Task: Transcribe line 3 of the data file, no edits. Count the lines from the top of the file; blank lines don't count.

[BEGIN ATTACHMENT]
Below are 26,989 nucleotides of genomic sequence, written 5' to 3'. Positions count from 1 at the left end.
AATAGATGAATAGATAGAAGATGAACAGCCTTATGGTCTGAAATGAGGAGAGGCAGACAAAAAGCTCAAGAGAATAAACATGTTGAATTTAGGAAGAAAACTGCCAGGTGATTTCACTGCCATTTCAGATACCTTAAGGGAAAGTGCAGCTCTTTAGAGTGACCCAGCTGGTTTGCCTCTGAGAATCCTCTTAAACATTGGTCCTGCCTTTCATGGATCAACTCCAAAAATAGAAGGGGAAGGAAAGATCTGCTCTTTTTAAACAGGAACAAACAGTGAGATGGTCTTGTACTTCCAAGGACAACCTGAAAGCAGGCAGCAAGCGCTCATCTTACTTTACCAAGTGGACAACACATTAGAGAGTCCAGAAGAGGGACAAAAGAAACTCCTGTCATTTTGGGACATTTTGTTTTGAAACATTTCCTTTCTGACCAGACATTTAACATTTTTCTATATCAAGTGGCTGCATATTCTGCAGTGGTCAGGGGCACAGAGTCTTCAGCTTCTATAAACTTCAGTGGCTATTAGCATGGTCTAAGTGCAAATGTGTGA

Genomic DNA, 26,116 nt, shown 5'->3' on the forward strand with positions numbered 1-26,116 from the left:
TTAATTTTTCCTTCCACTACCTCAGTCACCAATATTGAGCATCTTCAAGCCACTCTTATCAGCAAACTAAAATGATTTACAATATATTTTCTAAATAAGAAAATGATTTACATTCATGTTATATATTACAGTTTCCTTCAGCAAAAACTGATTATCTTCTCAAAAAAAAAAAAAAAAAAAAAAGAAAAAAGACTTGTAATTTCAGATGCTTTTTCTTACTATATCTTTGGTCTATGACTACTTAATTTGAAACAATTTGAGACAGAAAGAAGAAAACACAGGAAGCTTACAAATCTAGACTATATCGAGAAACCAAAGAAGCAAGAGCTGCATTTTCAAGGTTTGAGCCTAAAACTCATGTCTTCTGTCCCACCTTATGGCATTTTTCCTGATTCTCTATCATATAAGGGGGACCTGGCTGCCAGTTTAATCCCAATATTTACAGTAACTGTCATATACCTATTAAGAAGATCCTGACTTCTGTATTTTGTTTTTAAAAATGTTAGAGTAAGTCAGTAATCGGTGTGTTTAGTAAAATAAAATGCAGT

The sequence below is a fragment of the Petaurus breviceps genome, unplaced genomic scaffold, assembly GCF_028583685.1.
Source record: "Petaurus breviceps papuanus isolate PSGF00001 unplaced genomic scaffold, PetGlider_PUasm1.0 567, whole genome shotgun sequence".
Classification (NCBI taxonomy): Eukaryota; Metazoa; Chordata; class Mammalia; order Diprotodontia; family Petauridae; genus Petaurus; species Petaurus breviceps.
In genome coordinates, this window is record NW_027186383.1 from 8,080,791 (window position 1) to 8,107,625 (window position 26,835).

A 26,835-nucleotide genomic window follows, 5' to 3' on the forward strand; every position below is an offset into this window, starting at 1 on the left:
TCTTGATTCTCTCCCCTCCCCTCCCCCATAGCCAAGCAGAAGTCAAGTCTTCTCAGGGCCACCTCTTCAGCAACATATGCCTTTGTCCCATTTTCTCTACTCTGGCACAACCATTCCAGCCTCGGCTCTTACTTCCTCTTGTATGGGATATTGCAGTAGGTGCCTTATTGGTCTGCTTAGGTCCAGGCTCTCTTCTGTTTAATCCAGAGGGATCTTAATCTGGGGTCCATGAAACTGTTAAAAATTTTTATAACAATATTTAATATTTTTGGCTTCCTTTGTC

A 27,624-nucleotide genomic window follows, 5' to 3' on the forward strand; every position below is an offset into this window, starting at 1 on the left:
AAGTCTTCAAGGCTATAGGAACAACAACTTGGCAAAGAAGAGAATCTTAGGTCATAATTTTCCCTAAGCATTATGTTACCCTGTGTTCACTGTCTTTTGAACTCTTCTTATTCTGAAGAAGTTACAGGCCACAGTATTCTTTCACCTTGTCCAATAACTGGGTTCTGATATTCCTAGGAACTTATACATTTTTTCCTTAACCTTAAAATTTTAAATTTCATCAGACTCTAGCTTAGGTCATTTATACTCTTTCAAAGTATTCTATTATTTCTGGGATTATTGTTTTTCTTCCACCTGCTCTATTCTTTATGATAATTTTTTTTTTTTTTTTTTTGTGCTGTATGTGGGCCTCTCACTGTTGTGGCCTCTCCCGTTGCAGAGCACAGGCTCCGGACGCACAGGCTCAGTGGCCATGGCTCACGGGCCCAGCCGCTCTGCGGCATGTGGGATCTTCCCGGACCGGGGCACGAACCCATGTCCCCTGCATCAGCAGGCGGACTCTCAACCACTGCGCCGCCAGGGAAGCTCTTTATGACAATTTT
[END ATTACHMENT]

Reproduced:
Genomic DNA, 26,116 nt, shown 5'->3' on the forward strand with positions numbered 1-26,116 from the left: